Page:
I recently sat down with Bruce and Dana Brown. As far as the world of surfing goes, it honestly doesn’t get much cooler than that. We talked about everything from the Endless Summer and how it changed the surf world forever to Howdy Doody and Kermit the Frog.
The Endless Summer, produced by Bruce Brown and released back in 1966, essentially pioneered the “surf film” as a legitimate genre. As most surfers know, it follows teenage Mike Hynson and Robert August on their worldwide search for the perfect wave.
However, in talking with Bruce, I learned that it didn’t start out this way. “I just wanted some other adventure,” said Bruce. “We’d been going to Mexico and Australia. So, I thought let’s go to South Africa. But it turned out it was 50 dollars per ticket cheaper to go around the world via South Africa.”
Thus, the worldwide search was born simply because it was more affordable.
Seven years after Gidget, which thrust surfing into the mainstream, the Endless Summer was the first film of its kind and set the bar for all other surf films at the time. Whereas Hollywood took to representing surfing in a kitschy way to middle America, Endless Summer sought to appeal to surfing’s core. And it changed the way surfing was to be portrayed from that point forward.
“Surfing basically had a bad rap at the time thanks to Hollywood,” said Bruce. “So, I thought, ‘Well the Endless Summer will give it some dignity.'”
“Dad wanted to make a statement about what it was really like,” said Dana.
Like father like son, Dana grew up surfing and caught the film-making bug from his father. “I was in the lucky sperm club to be born to him,” Dana said. “I think of him sometimes…his humor, his ability to stay calm when everybody else is getting a little too stressed out. He makes it look easy in situations it’s not.”
Although Bruce managed to make it look easy, both described the tremendous amount of work that goes into making films. “There’s a touch of stupidity in doing it,” Dana said. “You get about six cents an hour when you break it down at the end of the project.”
“That much? It’s gone up,” Bruce said with a chuckle.
Regardless, Dana has followed in his father’s footsteps making world-renown films from the Endless Summer II to Step Into Liquid. Like his father, Dana aims to dispel stereotypes with his work. “I don’t always think [surfing] gets a fair shake,” Dana said. “I think a lot of times it’s misrepresented a little bit or there are better stories than people tell. So, it kind of makes you want to tell those stories.”
Aside from his passions for surfing and filmmaking, Dana has something a bit more humorous in common with his father.
Bruce shared some critiques he’d read including one about his narration in the original Endless Summer. “Some film critics say I sound like Howdy Doody,” Bruce said. “I read some review they did of Dana’s movie and the critics said he sounded like Kermit the Frog.”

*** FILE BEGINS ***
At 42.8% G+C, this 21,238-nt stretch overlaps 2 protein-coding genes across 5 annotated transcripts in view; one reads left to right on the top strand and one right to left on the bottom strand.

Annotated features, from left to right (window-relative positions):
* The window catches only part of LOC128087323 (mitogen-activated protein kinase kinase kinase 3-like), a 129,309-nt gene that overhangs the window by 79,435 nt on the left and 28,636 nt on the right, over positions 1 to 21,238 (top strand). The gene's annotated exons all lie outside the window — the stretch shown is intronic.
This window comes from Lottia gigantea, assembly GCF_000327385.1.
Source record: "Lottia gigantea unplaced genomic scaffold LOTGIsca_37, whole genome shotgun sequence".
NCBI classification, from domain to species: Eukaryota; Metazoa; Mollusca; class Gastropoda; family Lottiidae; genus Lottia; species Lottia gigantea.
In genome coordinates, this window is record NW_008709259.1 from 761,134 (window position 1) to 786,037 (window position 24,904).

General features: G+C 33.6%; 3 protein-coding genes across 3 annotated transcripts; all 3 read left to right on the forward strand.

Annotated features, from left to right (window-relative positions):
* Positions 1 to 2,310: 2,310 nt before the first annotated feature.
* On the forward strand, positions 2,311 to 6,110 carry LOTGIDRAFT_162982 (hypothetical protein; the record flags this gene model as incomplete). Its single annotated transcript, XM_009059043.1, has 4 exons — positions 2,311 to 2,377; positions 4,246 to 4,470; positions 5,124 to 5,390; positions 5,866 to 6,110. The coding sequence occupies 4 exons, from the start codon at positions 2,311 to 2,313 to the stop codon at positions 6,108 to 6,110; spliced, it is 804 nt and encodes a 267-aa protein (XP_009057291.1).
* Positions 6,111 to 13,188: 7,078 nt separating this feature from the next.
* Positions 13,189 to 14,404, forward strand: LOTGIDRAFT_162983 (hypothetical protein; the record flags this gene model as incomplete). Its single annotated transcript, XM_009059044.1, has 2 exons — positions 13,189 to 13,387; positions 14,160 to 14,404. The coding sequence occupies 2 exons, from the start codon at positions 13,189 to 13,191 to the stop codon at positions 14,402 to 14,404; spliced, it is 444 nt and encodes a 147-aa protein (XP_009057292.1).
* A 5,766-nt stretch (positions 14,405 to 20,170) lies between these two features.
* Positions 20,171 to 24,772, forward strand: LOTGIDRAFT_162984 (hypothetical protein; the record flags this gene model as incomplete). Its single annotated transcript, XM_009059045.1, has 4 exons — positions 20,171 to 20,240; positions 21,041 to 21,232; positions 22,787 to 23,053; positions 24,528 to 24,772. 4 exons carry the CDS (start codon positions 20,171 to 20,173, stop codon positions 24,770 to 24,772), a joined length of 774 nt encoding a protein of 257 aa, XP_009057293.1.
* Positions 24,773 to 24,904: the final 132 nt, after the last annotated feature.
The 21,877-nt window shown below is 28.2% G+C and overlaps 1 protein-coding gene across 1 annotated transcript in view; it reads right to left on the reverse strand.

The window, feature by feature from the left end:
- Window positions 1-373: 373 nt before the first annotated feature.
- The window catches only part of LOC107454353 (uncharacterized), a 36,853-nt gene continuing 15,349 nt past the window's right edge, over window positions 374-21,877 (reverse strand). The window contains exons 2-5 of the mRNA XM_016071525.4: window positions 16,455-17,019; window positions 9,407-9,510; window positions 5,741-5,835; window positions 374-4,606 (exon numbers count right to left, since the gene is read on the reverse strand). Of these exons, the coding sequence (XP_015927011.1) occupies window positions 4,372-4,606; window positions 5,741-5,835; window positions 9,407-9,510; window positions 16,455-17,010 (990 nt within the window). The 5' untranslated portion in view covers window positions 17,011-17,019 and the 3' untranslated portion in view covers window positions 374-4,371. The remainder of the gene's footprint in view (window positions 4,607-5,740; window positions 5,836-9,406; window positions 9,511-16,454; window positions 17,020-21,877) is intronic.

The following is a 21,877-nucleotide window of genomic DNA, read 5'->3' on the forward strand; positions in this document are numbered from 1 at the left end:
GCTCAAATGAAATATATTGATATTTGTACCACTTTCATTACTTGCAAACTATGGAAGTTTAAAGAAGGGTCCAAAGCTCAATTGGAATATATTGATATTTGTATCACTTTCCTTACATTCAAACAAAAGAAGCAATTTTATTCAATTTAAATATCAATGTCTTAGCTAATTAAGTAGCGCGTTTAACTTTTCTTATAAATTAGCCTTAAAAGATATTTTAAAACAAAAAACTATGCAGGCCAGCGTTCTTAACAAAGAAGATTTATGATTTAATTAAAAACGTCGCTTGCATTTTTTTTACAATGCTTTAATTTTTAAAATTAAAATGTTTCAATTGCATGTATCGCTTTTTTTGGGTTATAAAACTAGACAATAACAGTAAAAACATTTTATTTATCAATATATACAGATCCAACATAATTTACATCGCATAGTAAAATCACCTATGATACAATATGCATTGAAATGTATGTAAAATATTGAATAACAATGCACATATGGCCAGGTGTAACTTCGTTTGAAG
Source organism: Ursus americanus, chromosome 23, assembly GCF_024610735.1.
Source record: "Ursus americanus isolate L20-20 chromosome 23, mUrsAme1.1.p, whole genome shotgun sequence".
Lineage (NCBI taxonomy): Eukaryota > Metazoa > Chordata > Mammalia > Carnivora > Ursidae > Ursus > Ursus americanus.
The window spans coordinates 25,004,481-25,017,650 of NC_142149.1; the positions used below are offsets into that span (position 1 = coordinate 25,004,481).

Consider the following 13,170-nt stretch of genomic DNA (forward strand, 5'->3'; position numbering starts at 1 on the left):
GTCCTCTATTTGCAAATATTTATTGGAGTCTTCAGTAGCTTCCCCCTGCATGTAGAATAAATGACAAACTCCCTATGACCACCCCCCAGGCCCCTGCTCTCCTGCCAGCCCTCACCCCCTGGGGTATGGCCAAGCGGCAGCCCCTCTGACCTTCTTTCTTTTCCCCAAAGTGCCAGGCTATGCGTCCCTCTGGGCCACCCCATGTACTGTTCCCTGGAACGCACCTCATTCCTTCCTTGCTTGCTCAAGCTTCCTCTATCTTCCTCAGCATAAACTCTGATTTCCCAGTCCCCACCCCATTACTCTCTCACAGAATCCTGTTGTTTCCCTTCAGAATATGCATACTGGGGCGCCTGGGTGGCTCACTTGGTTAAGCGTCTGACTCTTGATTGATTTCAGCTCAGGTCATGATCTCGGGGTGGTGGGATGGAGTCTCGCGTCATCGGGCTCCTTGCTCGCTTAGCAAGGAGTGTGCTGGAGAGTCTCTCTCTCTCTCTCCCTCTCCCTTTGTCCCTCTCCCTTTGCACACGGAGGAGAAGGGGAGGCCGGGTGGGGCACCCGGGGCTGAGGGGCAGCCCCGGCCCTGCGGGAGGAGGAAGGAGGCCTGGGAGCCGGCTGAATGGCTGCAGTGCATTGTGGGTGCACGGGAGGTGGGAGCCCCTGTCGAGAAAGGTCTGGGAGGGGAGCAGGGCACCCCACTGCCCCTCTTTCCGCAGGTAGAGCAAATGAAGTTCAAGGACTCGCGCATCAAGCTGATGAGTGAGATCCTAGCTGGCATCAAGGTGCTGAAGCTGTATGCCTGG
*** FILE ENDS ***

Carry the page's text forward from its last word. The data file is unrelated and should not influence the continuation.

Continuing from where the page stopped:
Despite their apparent likeness to TV show characters, they have both managed to leave everlasting marks on the surf world.
There is no greater evidence of this than the fact that the Endless Summer is still being celebrated over 50 years later. Not only Bruce and Dana, but also other stars from The Endless Summer films including: Robert August, Mike Hynson, Robert Weaver, John Van Hamersveld and more came together under one roof to celebrate in Huntington Beach.
They were celebrating the launch of the Endless Summer commemorative book and box set. In honor of the June 15, 1966 release date there are only 1,966 copies available. Numbered, hand-inspected, and signed by the cast and filmmakers, each set comes with new stories, newspaper clippings, a remastered DVD, and other never-seen-before memorabilia.
All of these legends came together in celebration of this film that started it all. It was incredible to have so many greats all together just hanging out. Imagine finding yourself in casual conversation with THE Robert August at a dinner party. Surreal doesn’t even begin to describe it.
But they aren’t the only ones whose lives were completely transformed by this film. This film completely changed surfing forever. It made surfing even more cool than Hollywood could and caused the surfing population to explode.
In describing surfing now, Bruce says, “shit everyone surfs…doctors, lawyers, Indian chiefs. It’s kind of like now it’s nothing to be ashamed of, but when I was a teenager you didn’t want to tell many people that you were a surfer.”
“They might have been ashamed just because of you though,” Dana jabbed jokingly back at him.
Not only did this film set the stage for all surf films to come, but it also inspired hundreds of thousands of people to venture out on the water and test their hand at surfing.
Bruce is nothing but humble when he hears about the impacts his film has had on people. “I’m grateful of course, but I think I get too much credit,” Bruce said.
Dana jokingly agreed, but followed by saying, “He doesn’t get enough credit. It’s humbling, right? Like Dad said, you hope you get your money back and then I can only imagine all these years later, people’s lives are changed.”
This dynamic duo has left an indelible mark on the world of surfing and action sports. And 50 years later it’s clear that the impacts of the Endless Summer are in fact endless.